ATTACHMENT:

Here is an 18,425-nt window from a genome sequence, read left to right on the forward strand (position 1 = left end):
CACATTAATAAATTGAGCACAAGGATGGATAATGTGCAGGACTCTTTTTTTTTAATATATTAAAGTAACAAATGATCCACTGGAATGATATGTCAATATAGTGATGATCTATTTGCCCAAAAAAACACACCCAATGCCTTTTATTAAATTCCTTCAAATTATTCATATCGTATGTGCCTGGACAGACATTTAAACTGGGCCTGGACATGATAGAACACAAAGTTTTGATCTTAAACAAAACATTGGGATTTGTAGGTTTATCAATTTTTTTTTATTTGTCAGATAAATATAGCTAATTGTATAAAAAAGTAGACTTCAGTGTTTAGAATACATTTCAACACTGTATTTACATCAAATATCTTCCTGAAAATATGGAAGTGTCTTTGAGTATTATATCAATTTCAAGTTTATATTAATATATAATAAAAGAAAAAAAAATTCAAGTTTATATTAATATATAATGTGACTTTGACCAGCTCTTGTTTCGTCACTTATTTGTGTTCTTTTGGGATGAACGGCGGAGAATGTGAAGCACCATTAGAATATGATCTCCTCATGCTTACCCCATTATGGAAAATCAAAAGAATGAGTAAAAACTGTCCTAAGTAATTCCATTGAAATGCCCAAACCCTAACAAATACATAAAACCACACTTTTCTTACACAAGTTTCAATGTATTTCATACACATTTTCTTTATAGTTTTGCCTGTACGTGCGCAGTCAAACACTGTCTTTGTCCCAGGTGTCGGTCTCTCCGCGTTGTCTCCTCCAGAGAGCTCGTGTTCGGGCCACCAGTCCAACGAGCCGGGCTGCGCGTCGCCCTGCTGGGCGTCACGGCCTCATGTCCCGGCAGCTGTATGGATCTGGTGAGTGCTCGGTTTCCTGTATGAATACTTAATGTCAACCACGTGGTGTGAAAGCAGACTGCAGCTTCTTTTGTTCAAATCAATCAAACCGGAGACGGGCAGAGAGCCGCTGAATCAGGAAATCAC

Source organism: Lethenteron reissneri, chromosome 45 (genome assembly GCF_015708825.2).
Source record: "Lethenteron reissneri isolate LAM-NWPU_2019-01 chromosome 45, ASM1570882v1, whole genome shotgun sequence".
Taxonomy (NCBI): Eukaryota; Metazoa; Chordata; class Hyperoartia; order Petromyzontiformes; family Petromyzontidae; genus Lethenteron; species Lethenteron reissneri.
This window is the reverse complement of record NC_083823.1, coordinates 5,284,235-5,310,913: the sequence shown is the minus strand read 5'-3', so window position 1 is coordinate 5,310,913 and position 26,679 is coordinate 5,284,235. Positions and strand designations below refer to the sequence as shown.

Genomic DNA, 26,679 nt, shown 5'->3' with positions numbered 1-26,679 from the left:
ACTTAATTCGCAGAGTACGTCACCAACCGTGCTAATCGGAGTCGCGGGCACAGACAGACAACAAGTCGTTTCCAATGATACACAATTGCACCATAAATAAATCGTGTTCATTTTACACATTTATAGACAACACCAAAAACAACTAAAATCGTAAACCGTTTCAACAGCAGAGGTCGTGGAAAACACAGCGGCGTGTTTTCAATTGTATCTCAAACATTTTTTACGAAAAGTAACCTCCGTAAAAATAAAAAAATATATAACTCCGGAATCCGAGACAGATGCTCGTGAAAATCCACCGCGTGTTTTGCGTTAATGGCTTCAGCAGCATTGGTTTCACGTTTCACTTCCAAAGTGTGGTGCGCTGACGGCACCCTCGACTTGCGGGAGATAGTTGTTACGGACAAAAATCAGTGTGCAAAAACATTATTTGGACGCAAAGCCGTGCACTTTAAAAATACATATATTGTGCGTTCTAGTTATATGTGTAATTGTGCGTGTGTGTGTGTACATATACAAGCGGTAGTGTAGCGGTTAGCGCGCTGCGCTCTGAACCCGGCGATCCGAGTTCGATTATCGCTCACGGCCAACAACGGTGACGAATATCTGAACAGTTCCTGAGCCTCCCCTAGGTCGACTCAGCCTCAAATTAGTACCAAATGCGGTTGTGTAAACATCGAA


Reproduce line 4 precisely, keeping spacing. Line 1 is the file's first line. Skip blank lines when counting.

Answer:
Source record: "Lethenteron reissneri isolate LAM-NWPU_2019-01 chromosome 45, ASM1570882v1, whole genome shotgun sequence".